[first published 23 March 2012.]
Today (23 March 2012) marks the 125th anniversary of the birth of Juan Gris, Cubist co-originator of collage and found-object art.
Juan Gris (born José Victoriano Carmelo Carlos Gonzàlez-Perez, in Madrid, Spain, 1887; died in Boulogne-sur-Seine, France, 1927) lived half his life in Paris, near Picasso and Georges Braque, and with them formed the trinity that launched Cubism. While Picasso and Braque created Cubism as an art movement, Gris spent nearly his entire career working within the style and extending its possibilities. Gris lived and breathed Cubism, so to speak.
Cubism attempted to portray its subject matter from as many viewpoints as possible: if the subject in question was a bowl of fruit, a Cubist painting of it might show the bowl and fruit as seen simultaneously from top, bottom, sides, and back, as well as from the conventional front picture plane. These different views of the subject often coexisted apparently at random, without further unification other than the focus on a common subject. In this sense, Cubism acted as a logical continuation of Paul Cézanne’s efforts to dissect three-dimensional subjects into combinations of pure geometric forms. Gris enthusiastically embraced this Analytic Cubism, and pushed it forward fast and far, as his portrait of Picasso shows.
Gris did not long stay within the limited, low-key, earth-toned palette favored by Braque and Picasso. He soon filled his pictures with a broad spectrum of highly saturated color, echoing the vibrancy of Cézanne’s color range.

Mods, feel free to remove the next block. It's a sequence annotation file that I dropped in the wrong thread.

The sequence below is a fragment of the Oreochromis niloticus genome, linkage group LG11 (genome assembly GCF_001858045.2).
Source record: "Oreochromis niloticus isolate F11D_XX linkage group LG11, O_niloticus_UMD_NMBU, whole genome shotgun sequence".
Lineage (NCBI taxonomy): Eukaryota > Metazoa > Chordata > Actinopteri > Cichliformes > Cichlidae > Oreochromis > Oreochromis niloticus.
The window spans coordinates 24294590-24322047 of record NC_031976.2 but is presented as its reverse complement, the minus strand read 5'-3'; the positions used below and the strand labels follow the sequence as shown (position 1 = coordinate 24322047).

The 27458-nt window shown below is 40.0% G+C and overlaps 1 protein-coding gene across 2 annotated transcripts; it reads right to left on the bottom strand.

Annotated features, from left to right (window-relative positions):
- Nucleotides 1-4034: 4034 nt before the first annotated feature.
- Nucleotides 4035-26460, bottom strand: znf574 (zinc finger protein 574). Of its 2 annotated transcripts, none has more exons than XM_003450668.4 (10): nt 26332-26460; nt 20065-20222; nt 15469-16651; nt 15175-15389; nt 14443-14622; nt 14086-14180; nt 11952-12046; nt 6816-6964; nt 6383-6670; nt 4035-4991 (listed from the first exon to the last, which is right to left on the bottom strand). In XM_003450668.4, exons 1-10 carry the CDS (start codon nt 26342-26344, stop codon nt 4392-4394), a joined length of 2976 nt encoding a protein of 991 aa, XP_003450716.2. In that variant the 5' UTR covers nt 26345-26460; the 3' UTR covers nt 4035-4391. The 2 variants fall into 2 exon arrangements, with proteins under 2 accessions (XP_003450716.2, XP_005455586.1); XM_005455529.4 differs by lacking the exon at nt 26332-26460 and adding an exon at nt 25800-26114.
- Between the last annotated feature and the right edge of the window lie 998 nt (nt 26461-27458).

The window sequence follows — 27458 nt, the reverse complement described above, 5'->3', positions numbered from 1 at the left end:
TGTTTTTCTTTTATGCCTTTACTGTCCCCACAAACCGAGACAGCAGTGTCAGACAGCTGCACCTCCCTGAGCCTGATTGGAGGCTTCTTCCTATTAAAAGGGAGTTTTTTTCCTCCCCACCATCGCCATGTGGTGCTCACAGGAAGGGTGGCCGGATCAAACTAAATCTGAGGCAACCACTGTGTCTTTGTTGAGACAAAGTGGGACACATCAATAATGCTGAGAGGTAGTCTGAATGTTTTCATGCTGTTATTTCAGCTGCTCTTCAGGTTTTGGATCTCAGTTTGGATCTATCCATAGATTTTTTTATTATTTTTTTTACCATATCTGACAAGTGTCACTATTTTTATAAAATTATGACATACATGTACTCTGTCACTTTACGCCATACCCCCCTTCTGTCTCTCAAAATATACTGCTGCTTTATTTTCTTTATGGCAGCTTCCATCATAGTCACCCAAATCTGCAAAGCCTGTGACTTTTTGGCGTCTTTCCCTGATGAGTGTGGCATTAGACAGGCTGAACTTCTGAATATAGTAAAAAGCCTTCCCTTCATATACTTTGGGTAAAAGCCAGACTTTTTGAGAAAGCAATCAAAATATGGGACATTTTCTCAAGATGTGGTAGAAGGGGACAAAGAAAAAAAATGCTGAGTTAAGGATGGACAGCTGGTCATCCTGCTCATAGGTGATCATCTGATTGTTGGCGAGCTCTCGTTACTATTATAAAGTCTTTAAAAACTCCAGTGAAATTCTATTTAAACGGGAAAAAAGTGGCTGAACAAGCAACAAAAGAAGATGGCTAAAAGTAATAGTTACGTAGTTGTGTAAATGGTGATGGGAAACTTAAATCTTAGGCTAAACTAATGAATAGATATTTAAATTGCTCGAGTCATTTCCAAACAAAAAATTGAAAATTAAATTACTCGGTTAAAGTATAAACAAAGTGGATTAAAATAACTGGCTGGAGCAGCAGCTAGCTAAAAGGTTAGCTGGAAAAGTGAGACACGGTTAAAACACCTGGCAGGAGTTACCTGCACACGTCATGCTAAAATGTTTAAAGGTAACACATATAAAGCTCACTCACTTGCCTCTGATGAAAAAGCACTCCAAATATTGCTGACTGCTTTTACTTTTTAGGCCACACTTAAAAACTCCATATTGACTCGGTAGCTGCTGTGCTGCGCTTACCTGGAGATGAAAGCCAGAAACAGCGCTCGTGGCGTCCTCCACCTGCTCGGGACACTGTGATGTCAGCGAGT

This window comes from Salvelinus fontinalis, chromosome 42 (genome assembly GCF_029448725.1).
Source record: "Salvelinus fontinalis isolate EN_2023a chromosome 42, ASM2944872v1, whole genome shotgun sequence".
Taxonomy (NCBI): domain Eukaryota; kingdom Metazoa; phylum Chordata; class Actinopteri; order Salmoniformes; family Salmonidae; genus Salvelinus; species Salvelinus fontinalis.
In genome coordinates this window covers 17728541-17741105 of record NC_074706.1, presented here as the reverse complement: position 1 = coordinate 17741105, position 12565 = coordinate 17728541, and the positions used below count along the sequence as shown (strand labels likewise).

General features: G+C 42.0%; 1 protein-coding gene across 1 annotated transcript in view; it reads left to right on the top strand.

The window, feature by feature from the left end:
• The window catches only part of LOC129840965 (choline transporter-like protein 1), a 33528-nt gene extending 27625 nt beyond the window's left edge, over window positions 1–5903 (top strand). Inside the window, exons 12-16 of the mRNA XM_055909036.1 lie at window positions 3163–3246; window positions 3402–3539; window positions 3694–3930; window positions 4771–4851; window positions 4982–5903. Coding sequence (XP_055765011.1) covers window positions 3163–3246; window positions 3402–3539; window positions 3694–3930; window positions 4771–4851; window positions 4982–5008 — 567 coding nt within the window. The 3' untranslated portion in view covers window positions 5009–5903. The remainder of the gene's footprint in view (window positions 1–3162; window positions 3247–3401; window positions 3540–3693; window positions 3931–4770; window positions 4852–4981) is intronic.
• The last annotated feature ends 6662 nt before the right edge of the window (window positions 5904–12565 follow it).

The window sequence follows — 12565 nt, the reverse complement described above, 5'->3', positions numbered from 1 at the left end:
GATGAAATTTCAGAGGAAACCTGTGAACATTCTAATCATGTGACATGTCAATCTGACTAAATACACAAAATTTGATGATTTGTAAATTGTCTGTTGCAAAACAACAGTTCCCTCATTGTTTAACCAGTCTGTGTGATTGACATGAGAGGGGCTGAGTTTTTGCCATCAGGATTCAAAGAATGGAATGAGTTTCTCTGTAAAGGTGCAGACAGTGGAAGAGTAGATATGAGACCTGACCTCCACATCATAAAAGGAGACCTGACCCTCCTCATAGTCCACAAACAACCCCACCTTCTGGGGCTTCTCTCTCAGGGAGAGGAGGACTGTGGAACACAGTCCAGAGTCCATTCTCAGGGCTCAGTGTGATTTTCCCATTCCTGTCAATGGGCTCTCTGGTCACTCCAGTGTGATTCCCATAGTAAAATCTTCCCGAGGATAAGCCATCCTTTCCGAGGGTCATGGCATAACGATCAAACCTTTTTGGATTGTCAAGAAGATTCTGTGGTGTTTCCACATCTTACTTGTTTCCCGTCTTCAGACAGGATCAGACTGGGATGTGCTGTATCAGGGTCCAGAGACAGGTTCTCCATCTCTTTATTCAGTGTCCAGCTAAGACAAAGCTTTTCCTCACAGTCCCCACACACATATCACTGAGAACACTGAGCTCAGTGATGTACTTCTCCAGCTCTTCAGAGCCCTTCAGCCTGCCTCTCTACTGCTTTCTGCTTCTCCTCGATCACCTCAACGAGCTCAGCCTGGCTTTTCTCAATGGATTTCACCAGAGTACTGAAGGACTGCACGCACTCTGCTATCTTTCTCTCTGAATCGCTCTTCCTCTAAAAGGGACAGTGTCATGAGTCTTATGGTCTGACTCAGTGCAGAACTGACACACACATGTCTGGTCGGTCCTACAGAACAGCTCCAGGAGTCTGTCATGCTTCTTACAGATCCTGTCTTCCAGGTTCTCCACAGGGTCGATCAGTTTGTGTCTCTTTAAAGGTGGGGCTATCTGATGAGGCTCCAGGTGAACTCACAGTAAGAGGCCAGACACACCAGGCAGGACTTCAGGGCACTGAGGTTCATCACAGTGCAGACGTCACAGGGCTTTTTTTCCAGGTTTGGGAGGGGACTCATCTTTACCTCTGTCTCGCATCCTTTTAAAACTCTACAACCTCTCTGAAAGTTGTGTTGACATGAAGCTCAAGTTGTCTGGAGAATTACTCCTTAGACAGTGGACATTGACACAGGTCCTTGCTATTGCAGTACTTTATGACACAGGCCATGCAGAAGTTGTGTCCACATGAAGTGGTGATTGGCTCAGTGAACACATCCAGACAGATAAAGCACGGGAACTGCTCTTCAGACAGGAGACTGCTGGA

Gris, Braque, and Picasso quickly exhausted the possibilities of Analytic Cubism (though others would continue working in the style for years afterward). They then created Synthetic Cubism, which broke through the flat plane of painting by incorporating collaged paper, fabric, and other materials into pictorial composition. Rather than relying exclusively on the illusion of depth and recession created by perspective, painting could now draw upon resources of solid form and texture to enhance its portrayal of a multidimensional world.
The Cubist “invention” of collage would have consequences far beyond enhancing pictorial realism: unintentionally, it legitimized the art of appropriation as a creative expression. Within the scope of Cubism (a relatively limited movement whose primary influence extended over two decades) was born collage, a medium of unlimited influence and possibilities. Coming into being almost at the same time, collage and film were the two great art mediums invented in the twentieth century.
Reflecting an age of cinema, machines, and rapid transportation, later art styles like Italian Futurism would continue the Synthetic Cubist trend by adding movement to the pictorial mix, showing time-series views of objects in motion. Collages of objects henceforth would coexist with collages of progression through time and space.
In his last two years, Gris suffered from kidney problems, and kidney failure cut his life short at the age of forty. We can only imagine what further innovative work Juan Gris would have produced, had he been granted another forty years.(All artwork, descriptions, & other text (except for quotations & reproductions of artwork by others) created & copyright © by Eric Edelman. All rights reserved.)